Kirk Kerkorian threw a party for MGM investors and almost everyone came.
When the tendering window closed last week on majority owner Kerkorian’s offer to buy up to 15 million shares of MGM stock at $16 per share, investors had submitted more than 65 million shares for sale.
The rousing response to the stock purchase offer was all the more remarkable considering that only 81 million shares of MGM were held by people other than Kerkorian.
Kerkorian and his Las Vegas-based holding company, Tracinda, offered to buy the shares in August. Because the offer was oversubscribed, each investor will be able to sell about 23% of the shares tendered.
After the buyback, Kerkorian’s stake in MGM will rise from about 66.9% to 73.1%, according to documents filed with the Securities and Exchange Commission on Friday.
On its face, Kerkorian’s offer seemed more than reasonable. MGM stock has not traded as high as $16 per share since April 2002 and has dipped into single digits on several occasions since then.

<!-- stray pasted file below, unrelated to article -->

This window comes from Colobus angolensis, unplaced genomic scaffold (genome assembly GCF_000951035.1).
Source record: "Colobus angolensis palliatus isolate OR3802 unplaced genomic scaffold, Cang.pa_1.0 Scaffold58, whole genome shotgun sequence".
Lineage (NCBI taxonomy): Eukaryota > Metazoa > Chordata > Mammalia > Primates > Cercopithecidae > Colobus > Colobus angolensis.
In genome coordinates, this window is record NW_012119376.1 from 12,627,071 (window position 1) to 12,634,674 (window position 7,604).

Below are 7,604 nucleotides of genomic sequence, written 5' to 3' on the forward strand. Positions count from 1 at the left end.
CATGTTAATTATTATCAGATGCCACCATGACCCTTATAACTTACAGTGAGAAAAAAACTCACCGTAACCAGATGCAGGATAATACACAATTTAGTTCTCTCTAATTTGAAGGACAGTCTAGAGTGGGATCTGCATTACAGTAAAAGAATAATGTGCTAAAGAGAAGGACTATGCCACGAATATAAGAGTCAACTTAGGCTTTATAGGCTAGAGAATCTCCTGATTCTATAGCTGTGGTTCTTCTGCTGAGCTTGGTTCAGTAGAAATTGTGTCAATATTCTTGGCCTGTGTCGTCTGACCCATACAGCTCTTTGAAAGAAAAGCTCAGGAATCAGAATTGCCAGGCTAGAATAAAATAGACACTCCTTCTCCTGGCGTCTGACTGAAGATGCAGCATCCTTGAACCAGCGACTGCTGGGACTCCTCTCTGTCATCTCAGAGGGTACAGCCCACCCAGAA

However, one MGM investor who decided not to accept the offer reasoned, “Kerkorian obviously thinks the company is worth more than $16 per share. If it’s worth that much to him, it’s worth that much to me, so I’m holding onto my stock.”
Kerkorian has given no public reason for buying the stock, leading to speculation that he may be preparing to take the company private or even sell it. However, federal disclosure regulations would require him to state such intentions if anything specific was in the works.
MGM announced two weeks ago that it would consider its own tender offer for shares once the Kerkorian offer was finished. Such an offer is one of several ways to reward stockholders, which MGM officials had promised to do if the company did not succeed in buying Vivendi Universal’s entertainment assets. Last month, Viv U announced it had reached a preliminary agreement with General Electric and NBC to sell its entertainment assets, including Universal Studios.
MGM stock closed down 51¢ Friday at $15.12.